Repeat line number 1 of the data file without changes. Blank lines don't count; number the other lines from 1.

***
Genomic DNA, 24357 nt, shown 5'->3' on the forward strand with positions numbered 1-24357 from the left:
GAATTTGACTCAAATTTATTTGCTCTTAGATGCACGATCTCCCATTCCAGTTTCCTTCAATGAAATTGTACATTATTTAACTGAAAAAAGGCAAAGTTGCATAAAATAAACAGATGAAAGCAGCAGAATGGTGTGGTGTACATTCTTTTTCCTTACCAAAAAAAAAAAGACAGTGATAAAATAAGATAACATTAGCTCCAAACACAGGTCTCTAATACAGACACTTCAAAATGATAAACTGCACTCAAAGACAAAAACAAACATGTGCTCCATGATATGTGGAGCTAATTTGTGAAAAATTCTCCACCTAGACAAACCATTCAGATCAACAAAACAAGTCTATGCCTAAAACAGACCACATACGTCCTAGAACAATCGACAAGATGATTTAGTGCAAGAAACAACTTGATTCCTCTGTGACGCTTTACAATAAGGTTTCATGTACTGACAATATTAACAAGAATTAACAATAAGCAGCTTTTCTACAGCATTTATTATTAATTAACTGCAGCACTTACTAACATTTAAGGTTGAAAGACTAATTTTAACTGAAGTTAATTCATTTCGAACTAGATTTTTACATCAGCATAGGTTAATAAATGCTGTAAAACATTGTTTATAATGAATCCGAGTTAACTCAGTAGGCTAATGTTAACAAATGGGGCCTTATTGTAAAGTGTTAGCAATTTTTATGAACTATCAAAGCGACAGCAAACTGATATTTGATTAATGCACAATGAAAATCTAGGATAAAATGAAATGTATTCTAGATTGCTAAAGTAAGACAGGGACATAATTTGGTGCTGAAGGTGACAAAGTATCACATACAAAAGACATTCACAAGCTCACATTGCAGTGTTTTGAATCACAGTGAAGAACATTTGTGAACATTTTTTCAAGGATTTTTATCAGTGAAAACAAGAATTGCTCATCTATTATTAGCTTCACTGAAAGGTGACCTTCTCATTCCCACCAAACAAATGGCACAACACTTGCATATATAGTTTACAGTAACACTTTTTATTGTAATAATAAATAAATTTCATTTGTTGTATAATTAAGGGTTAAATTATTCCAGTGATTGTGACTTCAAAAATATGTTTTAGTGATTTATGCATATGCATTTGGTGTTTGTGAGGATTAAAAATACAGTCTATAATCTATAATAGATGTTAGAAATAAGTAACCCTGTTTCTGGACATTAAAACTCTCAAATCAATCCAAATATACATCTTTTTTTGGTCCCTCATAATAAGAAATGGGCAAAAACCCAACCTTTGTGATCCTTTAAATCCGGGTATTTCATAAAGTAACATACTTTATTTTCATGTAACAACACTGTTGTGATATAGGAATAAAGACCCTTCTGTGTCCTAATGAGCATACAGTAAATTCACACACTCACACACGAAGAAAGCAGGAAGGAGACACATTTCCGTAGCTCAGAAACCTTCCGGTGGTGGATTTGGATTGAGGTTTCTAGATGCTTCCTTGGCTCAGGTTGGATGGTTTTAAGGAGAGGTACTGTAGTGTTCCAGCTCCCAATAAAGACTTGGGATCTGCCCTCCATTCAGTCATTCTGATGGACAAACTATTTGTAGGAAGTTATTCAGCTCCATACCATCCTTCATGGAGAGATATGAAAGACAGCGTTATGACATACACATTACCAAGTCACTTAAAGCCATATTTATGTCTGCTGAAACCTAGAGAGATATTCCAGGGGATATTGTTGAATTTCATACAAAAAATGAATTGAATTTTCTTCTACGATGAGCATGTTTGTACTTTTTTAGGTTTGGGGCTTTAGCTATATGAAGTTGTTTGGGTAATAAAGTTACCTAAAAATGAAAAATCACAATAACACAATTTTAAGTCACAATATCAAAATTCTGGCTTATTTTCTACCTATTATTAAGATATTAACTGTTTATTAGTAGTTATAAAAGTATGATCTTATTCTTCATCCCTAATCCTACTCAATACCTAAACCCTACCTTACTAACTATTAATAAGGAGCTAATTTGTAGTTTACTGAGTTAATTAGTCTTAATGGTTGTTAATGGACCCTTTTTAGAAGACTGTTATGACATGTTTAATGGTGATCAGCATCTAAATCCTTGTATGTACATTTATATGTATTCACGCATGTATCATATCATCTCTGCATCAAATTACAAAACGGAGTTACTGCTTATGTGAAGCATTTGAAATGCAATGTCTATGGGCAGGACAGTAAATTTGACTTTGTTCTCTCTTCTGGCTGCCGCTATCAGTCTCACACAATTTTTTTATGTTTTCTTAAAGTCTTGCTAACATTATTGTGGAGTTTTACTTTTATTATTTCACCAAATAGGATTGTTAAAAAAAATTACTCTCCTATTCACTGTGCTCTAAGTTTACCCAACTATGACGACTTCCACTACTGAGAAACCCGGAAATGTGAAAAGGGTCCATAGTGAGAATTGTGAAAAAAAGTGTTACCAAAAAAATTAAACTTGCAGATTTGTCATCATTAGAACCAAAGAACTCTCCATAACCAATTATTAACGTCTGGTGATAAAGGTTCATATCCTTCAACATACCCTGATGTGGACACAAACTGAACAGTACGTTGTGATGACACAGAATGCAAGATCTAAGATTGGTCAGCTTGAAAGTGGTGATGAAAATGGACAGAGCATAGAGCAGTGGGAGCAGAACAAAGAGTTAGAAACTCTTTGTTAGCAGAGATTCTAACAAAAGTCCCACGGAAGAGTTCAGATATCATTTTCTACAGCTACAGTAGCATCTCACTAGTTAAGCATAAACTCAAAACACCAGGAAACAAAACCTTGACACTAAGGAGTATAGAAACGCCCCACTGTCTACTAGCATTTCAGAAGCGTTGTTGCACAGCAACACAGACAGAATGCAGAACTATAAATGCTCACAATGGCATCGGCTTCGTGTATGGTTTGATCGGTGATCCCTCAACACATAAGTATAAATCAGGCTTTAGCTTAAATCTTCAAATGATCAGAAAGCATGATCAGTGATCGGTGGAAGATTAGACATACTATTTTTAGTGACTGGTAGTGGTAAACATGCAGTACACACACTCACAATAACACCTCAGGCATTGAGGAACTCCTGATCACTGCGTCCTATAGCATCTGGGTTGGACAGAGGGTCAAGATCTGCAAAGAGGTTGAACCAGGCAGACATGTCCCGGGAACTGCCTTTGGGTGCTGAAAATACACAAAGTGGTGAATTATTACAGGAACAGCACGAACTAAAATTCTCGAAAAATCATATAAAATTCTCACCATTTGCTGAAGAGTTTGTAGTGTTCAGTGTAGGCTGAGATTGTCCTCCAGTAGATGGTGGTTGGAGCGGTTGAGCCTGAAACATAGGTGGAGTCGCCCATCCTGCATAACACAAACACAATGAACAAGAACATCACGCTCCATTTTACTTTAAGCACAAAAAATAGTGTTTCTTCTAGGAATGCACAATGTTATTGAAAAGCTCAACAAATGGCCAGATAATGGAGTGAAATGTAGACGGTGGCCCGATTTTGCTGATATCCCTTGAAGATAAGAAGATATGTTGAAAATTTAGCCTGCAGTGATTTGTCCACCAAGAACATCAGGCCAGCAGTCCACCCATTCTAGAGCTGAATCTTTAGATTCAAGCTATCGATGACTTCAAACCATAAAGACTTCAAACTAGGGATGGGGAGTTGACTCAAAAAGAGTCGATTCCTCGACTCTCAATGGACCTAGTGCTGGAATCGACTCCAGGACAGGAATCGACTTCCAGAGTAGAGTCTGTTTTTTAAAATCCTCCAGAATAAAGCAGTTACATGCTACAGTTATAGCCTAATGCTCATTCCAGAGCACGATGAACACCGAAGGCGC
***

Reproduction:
Genomic DNA, 24357 nt, shown 5'->3' on the forward strand with positions numbered 1-24357 from the left: